Photo credit: Jerry Markland/Getty Images

NASCAR likes to pretend it’s a ball sport, having gone to the playoff-style “Chase” system to attract more attention to the end of the season. Tonight’s announcement revealed NASCAR will be interrupted after periods of time, like quarters in a football game. Stranger yet, championship points will be awarded after each segment during the race instead of only at the race end in order to encourage on-track action to heat up earlier.

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NASCAR races in all three of its national series—the Monster Energy Cup, Xfinity Series and Camping World Truck Series—will now be divided into three segments at certain intervals with 10-minute breaks in between each segment. The length of the segments will be based on each individual track’s length, which will reportedly be specified later this month. Championship points will be awarded based on the running order at the end of each segment.

Pit road will be closed for five laps, and at then end of the each stage the top 10 drivers will be awarded from 10 points to one point. At the end of the race, the winner will win 40 points, and second-through-35th place will be awarded on a scale of two-to-35 points. All lower positions get one point each.

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The winner of each individual stage will be awarded one playoff point. The overall race winner will win five additional playoff points and a spot in the playoffs. Regular season playoffs will determine which drivers make it, and then all points reset, but the regular season points leader, who carries 15 points into playoffs.

This is all a bit confusing, so here’s help:

Also a big deal:

Not being able to replace body panels during a race sucks! If you can hammer and tape your car back together before the end of a race, I feel like you’ve earned the right to continue the race.

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Other changes were announced in addition to the race format tweak itself. The season-ending, championship-deciding, ten-race “Chase” is finally just called a playoff, as it probably should have been since the beginning. The season winner, however, will still be nonsensically decided among four drivers who luck out and make it through a playoff unscathed. (Because America knows sportsball, or something.)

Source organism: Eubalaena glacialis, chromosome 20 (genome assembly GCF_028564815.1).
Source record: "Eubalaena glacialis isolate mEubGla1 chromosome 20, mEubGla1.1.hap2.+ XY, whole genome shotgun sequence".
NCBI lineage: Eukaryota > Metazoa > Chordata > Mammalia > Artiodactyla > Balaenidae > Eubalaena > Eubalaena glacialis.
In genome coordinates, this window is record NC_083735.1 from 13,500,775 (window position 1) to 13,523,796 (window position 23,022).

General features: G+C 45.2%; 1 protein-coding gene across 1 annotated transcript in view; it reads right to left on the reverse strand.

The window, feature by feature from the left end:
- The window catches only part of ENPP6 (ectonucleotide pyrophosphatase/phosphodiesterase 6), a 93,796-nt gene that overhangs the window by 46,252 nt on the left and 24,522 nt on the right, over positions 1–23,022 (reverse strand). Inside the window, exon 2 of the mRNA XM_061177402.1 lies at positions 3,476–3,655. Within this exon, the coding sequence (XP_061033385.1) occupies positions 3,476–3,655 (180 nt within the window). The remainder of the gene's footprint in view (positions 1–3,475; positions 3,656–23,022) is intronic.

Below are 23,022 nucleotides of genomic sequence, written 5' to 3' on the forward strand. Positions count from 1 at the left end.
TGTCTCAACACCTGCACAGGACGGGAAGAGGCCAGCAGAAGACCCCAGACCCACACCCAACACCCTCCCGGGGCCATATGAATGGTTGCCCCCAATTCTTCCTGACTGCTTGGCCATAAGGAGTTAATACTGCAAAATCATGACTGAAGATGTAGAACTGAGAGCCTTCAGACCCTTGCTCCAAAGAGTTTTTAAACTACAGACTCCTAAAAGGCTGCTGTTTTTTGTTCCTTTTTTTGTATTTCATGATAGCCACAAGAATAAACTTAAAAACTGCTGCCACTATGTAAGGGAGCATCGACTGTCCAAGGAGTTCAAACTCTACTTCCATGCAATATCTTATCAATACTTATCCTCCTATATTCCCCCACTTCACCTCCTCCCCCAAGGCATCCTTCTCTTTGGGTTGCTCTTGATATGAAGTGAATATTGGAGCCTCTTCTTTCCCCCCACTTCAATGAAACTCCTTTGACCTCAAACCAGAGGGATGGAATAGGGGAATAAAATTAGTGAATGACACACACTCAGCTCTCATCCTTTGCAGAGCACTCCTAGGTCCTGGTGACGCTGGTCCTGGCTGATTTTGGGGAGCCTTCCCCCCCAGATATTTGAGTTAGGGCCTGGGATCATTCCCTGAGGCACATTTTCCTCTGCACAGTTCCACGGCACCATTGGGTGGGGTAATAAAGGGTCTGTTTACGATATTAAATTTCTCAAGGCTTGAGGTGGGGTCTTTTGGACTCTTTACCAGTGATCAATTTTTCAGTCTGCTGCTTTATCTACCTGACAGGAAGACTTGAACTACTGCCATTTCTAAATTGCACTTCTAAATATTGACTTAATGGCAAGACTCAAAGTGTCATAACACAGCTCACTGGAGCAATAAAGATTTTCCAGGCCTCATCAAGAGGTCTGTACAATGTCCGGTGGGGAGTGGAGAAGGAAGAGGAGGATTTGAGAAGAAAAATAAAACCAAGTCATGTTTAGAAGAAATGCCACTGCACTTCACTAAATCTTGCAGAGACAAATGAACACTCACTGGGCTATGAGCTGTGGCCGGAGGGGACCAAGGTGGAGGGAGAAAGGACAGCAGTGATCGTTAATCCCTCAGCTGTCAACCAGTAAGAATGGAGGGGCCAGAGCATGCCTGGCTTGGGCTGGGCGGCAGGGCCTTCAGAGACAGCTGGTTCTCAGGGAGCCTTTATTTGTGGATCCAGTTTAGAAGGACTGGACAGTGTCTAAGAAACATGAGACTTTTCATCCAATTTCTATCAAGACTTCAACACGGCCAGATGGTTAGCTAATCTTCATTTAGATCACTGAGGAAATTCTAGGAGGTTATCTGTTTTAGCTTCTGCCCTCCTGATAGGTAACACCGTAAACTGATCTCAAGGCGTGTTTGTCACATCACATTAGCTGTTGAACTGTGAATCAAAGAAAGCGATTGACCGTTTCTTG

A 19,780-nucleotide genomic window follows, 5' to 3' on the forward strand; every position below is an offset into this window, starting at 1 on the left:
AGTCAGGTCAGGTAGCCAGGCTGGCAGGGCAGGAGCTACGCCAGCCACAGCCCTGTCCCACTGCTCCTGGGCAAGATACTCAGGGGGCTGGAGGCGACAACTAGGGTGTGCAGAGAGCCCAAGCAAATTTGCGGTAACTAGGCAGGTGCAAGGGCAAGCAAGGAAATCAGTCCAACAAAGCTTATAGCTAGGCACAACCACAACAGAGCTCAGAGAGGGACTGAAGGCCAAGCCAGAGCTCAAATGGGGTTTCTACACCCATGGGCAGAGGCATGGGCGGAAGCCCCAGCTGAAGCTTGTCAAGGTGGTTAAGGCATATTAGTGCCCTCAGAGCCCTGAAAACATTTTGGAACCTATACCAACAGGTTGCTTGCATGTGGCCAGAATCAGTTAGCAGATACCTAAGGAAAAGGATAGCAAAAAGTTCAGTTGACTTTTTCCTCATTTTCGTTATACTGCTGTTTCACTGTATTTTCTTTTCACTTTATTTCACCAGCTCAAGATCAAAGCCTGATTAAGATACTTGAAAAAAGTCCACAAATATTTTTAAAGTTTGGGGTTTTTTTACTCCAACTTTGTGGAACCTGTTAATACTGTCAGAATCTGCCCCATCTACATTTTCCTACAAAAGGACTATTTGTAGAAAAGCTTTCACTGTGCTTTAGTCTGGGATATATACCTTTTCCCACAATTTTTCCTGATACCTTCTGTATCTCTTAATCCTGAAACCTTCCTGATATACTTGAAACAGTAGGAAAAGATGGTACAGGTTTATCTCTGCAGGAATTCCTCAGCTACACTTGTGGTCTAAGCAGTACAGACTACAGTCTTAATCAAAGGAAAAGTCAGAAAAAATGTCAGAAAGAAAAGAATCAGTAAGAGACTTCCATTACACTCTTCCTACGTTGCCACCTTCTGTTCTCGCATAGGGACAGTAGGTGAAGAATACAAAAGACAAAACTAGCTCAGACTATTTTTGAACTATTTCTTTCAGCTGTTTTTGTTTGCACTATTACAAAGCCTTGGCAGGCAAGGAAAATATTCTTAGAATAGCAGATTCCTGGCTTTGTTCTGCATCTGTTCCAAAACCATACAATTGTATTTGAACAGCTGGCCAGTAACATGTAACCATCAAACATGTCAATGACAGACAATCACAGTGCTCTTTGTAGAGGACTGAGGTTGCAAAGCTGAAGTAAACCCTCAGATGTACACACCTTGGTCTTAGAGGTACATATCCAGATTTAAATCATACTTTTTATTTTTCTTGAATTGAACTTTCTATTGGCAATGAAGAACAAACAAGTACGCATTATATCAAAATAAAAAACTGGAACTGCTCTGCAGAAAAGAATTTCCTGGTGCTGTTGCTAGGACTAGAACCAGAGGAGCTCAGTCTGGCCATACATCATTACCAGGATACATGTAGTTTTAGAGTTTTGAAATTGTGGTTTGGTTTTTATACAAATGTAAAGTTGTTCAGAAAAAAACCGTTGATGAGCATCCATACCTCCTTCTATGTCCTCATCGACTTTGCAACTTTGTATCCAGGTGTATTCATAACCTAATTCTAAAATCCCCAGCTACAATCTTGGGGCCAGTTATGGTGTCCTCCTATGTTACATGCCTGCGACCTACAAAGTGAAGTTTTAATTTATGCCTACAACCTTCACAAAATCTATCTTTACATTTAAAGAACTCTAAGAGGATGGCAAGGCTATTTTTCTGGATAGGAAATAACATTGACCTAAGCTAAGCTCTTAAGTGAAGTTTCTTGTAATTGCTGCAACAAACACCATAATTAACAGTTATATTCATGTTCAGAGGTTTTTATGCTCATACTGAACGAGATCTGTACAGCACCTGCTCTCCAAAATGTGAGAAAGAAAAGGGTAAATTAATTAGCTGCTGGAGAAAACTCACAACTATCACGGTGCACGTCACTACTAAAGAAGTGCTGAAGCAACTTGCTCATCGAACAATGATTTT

The regular-season, pre-playoff points leader finally gets a regular-season championship, which is something that makes sense. That championship winner also gets 15 playoff points added when the playoffs reset everyone’s points to zero. Playoff points will also be awarded to the top ten drivers in points at the start of the playoffs, and to the winners of the Daytona Duels. These extra points will stick with these drivers through the end of the Round of Eight in the playoffs.

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A source speaking with Jalopnik claimed NASCAR would also run the road courses at some of its ovals to avoid the current practice on racing at the same oval track twice a year. I loved this idea when I saw they were testing on Charlotte Motor Speedway’s road course, however, NASCAR denied that its ovals’ road courses were coming to the schedule when we reached out to them for comment, and nothing about this was part of tonight’s announcement. Sad!

My inner purist cringes at the thought of another NASCAR gimmick breaking up a long race, but we all know the problem they’re trying to fix. Too often, racers play it safe early on in longer races so they can make it to the end, where they take more risks.

I just hope this doesn’t lead to NASCAR awarding a championship to a driver who tends to crash early and often instead of finishing the deal with an overall race win. That’s supposed to be the point of racing, isn’t it? To win the race, not just the first quarter?

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[Clarification: A confusing comparison with hockey was made when this information first came out, and that has since been reworded above.]